By Marlene Cimons, National Science Foundation
In recent years, the field of quantum mechanics has revolutionized electrical circuits that power computers, cell phones and the many other devices that are an integral part of our daily lives. Today, scientists are using those same forces to harness energy from the sun, with the goal of creating cleaner and more efficient electricity for homes and offices.
“We are going to have to go through a major transformation of our energy system,” says Matthew Fraser, associate professor in Arizona State University’s school of sustainability. “Whether it’s driven by climate change or national security, we’re going to have to change.”
This is one of the main ideas driving the new Energy Research Center for Quantum Energy and Sustainable Solar Technologies, or QESST, where researchers are using one of the greatest scientific advances of the 20th Century to develop advanced photovoltaic technology to meet the increasing need for clean and sustainable energy.
The hope is that within a short time the process will supply all new electricity demand in the United States, and become a major source of the nation’s electricity, Fraser says. Ultimately, the technology could begin to replace existing power suppliers, an environmentally friendly approach that could reduce the burning of fossil fuels, a major contributor to climate change.
“Right now we’re not talking about completely pulling people off the grid, but we are talking about building photovoltaics as a major supplier for energy generation,” he says.
Moreover, it likely will prove especially important for remote areas without electricity, for example, some Native American reservations, and including globally, he says. Worldwide, an estimated two billion people do not have access to electricity, Fraser says.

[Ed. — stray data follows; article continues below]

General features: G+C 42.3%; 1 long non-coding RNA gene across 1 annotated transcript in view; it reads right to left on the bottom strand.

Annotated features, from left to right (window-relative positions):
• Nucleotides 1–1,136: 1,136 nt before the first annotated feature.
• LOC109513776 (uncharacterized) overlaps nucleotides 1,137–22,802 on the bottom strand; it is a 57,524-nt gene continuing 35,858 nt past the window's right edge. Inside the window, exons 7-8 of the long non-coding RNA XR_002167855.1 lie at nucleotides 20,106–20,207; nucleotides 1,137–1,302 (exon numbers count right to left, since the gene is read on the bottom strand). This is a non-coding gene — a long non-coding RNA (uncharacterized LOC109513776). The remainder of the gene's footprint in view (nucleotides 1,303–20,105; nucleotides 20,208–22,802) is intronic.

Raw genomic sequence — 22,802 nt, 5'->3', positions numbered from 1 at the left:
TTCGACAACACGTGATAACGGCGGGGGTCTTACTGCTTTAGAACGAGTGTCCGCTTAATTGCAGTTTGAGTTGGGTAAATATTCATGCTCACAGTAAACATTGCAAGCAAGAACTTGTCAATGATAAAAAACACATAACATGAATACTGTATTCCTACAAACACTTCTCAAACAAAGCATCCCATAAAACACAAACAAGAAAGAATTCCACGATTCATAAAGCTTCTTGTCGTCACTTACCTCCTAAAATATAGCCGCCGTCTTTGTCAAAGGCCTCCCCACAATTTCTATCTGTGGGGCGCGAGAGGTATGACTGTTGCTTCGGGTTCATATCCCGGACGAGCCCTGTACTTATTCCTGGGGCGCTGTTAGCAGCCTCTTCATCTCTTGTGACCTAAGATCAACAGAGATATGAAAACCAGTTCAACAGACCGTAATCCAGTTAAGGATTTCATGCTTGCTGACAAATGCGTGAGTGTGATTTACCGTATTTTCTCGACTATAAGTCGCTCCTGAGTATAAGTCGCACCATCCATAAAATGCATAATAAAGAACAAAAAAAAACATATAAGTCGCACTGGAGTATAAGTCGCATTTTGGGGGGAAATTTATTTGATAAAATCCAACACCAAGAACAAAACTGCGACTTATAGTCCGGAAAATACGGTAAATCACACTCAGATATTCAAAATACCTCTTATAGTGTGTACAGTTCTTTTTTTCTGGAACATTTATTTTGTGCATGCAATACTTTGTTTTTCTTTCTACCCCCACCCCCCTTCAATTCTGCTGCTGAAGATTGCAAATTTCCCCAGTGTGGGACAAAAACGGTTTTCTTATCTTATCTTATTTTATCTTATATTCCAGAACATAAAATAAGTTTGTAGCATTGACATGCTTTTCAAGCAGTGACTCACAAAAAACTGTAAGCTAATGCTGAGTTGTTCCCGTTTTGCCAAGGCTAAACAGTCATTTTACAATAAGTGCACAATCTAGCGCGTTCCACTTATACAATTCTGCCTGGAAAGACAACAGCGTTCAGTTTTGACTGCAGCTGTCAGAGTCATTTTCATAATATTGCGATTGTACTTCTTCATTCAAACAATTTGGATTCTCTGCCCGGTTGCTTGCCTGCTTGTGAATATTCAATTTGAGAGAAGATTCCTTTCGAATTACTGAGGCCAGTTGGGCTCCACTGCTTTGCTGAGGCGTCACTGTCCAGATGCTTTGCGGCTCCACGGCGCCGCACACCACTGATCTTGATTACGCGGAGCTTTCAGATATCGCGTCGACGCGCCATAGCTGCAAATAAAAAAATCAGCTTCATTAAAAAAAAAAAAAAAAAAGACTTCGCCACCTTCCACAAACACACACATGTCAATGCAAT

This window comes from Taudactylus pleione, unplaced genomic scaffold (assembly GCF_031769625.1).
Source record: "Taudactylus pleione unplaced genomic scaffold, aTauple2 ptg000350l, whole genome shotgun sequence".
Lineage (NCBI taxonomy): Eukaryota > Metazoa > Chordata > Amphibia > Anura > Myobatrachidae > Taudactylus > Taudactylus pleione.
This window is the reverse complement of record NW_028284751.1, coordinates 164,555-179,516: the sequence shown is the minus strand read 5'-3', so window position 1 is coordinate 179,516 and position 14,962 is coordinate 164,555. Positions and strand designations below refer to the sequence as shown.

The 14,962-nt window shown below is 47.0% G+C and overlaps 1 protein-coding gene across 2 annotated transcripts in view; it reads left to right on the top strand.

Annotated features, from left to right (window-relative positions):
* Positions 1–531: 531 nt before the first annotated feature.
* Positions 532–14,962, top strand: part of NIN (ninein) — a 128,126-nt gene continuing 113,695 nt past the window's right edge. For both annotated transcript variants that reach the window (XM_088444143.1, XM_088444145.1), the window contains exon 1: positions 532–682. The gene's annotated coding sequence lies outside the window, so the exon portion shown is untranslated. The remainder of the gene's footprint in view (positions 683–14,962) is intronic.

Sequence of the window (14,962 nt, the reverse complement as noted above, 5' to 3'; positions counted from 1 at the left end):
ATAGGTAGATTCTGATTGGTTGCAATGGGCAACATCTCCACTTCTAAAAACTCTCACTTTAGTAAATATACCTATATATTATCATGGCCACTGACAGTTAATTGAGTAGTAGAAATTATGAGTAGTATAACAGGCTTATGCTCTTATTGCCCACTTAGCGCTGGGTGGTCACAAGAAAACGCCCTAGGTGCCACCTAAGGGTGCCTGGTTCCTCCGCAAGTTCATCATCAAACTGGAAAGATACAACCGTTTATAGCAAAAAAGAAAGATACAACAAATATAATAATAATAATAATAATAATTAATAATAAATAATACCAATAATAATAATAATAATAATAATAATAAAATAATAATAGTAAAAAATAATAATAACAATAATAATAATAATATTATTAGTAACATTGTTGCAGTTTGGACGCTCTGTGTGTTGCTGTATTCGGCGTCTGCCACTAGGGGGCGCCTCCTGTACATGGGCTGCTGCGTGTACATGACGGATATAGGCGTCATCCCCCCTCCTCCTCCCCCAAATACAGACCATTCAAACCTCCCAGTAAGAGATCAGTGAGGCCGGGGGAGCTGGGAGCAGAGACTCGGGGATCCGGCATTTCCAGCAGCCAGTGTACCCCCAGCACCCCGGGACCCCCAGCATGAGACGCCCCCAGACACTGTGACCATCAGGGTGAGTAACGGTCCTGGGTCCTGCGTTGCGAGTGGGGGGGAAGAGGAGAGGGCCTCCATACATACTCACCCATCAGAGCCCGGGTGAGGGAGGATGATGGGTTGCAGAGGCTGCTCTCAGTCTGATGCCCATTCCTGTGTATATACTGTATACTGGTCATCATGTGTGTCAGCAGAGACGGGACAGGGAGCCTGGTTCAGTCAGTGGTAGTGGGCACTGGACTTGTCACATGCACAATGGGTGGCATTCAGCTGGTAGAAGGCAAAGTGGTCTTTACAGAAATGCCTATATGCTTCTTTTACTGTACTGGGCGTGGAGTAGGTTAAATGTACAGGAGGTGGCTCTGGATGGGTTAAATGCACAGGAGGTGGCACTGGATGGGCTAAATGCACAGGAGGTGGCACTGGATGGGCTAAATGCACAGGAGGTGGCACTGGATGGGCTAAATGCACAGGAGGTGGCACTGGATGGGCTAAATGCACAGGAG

“We would like to see it in places where they need electricity for cell phones, for pumping water, for lighting at night, among other things, “he says.
Quantum mechanics involves seizing individual photons and converting them to electrons--in this case, taking photons from solar energy--in order to make electricity. “We use the same semi-conducting materials that are used in computer chips to capture photons and convert them into electricity,” says Fraser, the center’s sustainability director. “This is the fundamental basis for all photovoltaic systems.”
Photovoltaics already is a growing industry, expanding roughly 30-40 percent annually for the last decade, according to Fraser. “It’s had incredible growth,” he says, adding that center scientists hope to bring cutting edge research together with industry resources to further support the burgeoning field, and “educate a pipeline of scientists and engineers trained in photovoltaics, so we can continue this growth rate.”
Until now, “energy has always been made primarily through a mechanical force,” he adds. “We’re talking about a complete revolution from mechanical sources and forces to make electricity through a quantum based system. This will be a fundamental change in energy systems. We are completely removing the mechanical systems from it.”
The center is funded jointly by the National Science Foundation and the Department of Energy with $18.5 million during the center’s first five years. It is among NSF’s Engineering Research Centers, which focus on areas of research considered vital to national interests in science and engineering innovation, technological advancement, economic expansion and education of future innovation leaders.
As part of this, center officials want to strengthen engineering education and expand the research and education community by developing new research opportunities for undergraduates and teachers, as well as graduate students. The center also will help design programs to encourage middle and high school students to study engineering and science, and allow them to participate in engineering research projects.
“We want to ensure a future workforce in this industry through online training programs and educational modules that can be used beyond their active engagement in the center’s activities,” Fraser says.